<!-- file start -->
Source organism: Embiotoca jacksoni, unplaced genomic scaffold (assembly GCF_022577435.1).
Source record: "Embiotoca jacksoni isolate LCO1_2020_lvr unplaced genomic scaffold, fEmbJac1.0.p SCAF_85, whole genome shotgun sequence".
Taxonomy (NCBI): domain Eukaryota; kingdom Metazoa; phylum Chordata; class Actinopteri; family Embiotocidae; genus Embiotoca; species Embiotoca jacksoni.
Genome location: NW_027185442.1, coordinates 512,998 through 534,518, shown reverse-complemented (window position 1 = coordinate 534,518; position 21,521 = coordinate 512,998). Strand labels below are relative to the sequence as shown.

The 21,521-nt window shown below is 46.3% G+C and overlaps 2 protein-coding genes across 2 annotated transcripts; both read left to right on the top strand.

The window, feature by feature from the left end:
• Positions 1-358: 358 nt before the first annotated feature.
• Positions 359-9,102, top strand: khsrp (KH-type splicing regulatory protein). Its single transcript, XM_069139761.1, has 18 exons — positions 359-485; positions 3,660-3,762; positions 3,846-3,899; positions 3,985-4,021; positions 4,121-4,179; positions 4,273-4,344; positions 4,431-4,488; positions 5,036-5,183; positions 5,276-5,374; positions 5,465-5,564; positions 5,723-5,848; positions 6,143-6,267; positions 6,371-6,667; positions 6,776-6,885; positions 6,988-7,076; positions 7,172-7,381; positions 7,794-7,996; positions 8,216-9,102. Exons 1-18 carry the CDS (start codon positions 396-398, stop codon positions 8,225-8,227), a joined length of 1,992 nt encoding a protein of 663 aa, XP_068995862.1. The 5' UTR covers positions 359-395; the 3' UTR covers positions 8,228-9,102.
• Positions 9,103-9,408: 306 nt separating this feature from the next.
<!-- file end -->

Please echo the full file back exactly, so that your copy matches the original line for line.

Source organism: Embiotoca jacksoni, unplaced genomic scaffold (assembly GCF_022577435.1).
Source record: "Embiotoca jacksoni isolate LCO1_2020_lvr unplaced genomic scaffold, fEmbJac1.0.p SCAF_85, whole genome shotgun sequence".
Taxonomy (NCBI): domain Eukaryota; kingdom Metazoa; phylum Chordata; class Actinopteri; family Embiotocidae; genus Embiotoca; species Embiotoca jacksoni.
Genome location: NW_027185442.1, coordinates 512,998 through 534,518, shown reverse-complemented (window position 1 = coordinate 534,518; position 21,521 = coordinate 512,998). Strand labels below are relative to the sequence as shown.

The 21,521-nt window shown below is 46.3% G+C and overlaps 2 protein-coding genes across 2 annotated transcripts; both read left to right on the top strand.

The window, feature by feature from the left end:
• Positions 1-358: 358 nt before the first annotated feature.
• Positions 359-9,102, top strand: khsrp (KH-type splicing regulatory protein). Its single transcript, XM_069139761.1, has 18 exons — positions 359-485; positions 3,660-3,762; positions 3,846-3,899; positions 3,985-4,021; positions 4,121-4,179; positions 4,273-4,344; positions 4,431-4,488; positions 5,036-5,183; positions 5,276-5,374; positions 5,465-5,564; positions 5,723-5,848; positions 6,143-6,267; positions 6,371-6,667; positions 6,776-6,885; positions 6,988-7,076; positions 7,172-7,381; positions 7,794-7,996; positions 8,216-9,102. Exons 1-18 carry the CDS (start codon positions 396-398, stop codon positions 8,225-8,227), a joined length of 1,992 nt encoding a protein of 663 aa, XP_068995862.1. The 5' UTR covers positions 359-395; the 3' UTR covers positions 8,228-9,102.
• Positions 9,103-9,408: 306 nt separating this feature from the next.